Families of six or more will be unable to meet with additional people together, the Environment Secretary has confirmed.
George Eustice admitted that the Government’s new policy, which allows individuals to meet in groups of up to six people from different households in parks on private gardens on Monday, will not help families of six or more who already reach the limit.
He added that the Government “had to draw a line somewhere” and suggested a solution would be for some of the family members to go and meet grandparents or friends while the others stay at home.
Ms Eustice was asked by a member of the public called Claire whether her family of six would be able to meet other people together and extend their social circle under the new rules.
“We think that six is about a sensible level.
“We know that the risk of transmission outdoors is actually very low, but obviously if you’ve got lots of people crowded in a garden, if you’ve got two families of six crowded in, obviously that starts to be more difficult to maintain social distancing,” he replied on BBC Breakfast.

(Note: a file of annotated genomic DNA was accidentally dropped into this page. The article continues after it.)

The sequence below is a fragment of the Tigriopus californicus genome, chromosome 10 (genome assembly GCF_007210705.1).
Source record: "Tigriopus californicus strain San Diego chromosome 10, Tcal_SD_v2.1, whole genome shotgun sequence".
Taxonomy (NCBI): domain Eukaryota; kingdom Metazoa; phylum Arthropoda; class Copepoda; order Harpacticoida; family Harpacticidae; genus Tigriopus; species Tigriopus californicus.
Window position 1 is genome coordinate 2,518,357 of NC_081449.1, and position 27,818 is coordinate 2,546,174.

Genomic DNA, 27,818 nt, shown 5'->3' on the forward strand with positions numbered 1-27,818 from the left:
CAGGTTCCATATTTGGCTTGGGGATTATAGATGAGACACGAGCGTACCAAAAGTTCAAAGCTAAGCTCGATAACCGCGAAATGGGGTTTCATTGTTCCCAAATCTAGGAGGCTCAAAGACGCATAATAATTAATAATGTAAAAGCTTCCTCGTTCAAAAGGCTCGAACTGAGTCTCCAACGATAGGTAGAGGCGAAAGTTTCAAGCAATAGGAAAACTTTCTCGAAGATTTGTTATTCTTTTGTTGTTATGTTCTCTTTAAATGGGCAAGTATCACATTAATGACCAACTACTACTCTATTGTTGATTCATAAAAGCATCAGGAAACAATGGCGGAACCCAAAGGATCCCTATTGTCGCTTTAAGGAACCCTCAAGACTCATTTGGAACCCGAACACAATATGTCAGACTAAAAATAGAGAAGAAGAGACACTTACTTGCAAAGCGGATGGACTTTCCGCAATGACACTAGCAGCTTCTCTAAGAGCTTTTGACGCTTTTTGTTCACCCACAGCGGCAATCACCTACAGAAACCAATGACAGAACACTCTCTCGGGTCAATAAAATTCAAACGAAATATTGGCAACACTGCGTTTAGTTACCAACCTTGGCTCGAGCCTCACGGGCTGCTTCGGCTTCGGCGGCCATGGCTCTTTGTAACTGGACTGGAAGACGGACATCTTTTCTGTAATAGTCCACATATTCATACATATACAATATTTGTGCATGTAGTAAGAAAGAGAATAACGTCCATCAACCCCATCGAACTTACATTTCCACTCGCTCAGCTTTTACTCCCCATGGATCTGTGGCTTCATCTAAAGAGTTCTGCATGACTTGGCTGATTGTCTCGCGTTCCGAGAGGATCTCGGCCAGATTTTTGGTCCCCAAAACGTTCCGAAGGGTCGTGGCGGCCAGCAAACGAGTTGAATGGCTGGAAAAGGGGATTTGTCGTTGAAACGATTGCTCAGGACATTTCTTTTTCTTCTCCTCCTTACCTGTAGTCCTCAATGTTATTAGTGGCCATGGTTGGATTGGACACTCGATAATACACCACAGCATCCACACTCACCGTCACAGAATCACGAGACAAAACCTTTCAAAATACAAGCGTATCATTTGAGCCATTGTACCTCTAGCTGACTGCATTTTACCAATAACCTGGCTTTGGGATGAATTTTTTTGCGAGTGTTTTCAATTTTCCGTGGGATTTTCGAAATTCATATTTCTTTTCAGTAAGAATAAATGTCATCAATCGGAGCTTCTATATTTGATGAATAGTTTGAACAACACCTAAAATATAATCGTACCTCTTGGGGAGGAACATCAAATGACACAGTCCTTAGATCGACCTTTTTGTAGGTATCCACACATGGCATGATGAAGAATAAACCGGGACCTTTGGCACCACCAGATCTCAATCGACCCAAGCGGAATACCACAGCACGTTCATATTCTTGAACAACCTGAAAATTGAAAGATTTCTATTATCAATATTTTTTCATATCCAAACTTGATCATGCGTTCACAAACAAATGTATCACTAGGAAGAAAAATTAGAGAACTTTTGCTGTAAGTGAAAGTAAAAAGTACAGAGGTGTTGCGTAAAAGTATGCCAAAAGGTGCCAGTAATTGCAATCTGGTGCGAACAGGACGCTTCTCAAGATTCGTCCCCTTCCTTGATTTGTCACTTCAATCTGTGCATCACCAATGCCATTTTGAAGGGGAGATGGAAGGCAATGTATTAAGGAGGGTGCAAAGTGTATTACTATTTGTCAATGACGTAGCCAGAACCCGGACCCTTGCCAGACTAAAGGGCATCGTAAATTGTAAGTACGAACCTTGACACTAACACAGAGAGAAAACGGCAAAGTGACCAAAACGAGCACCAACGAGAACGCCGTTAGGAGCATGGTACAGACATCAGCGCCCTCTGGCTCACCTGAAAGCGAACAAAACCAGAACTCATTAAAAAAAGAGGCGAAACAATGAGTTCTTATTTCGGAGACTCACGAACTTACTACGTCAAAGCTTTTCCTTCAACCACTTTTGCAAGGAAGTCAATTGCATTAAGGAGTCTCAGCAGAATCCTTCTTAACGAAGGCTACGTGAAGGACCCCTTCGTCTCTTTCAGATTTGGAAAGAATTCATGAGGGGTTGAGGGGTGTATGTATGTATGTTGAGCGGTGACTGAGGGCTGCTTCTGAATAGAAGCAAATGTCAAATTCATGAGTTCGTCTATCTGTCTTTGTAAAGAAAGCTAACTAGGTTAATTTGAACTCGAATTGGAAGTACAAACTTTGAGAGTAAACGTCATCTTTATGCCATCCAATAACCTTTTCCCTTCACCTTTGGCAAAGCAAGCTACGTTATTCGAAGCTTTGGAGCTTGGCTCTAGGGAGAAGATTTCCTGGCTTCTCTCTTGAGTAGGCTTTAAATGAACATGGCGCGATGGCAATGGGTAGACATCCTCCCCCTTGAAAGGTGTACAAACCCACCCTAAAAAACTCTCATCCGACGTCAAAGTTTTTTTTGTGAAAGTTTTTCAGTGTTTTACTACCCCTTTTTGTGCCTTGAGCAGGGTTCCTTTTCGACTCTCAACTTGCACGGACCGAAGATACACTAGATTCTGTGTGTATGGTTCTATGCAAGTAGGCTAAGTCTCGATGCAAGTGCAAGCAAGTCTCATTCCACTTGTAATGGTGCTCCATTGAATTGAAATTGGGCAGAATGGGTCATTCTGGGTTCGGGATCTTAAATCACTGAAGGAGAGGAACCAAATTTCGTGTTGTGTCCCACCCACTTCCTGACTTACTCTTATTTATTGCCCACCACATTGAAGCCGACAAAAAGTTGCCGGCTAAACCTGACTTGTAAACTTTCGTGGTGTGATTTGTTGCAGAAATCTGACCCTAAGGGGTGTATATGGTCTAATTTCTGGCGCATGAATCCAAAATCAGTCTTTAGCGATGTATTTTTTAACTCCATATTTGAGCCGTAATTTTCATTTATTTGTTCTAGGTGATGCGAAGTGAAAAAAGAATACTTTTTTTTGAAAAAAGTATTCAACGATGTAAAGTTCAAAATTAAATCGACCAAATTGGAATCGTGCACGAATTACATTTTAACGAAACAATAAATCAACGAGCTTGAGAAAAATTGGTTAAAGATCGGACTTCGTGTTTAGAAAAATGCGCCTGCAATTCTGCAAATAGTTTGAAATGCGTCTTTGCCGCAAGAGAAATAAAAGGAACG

Pushed again on whether a family of six could meet anyone else, Mr Eustice added: “Obviously if they are six on their own than the answer is these rules don’t really help them very much if they want to meet as a full family.
“But for instance if Claire wanted to go with two of the children and take them to see for instance their grandparents if they have grandparents, or uncles, they would be able to do so.
“So you have to draw a line somewhere otherwise it goes on and on.”
From Monday in England, individuals will be able to meet in groups of up to six people from different households outside, either in parks or now also in private gardens, as long as people remain two metres apart.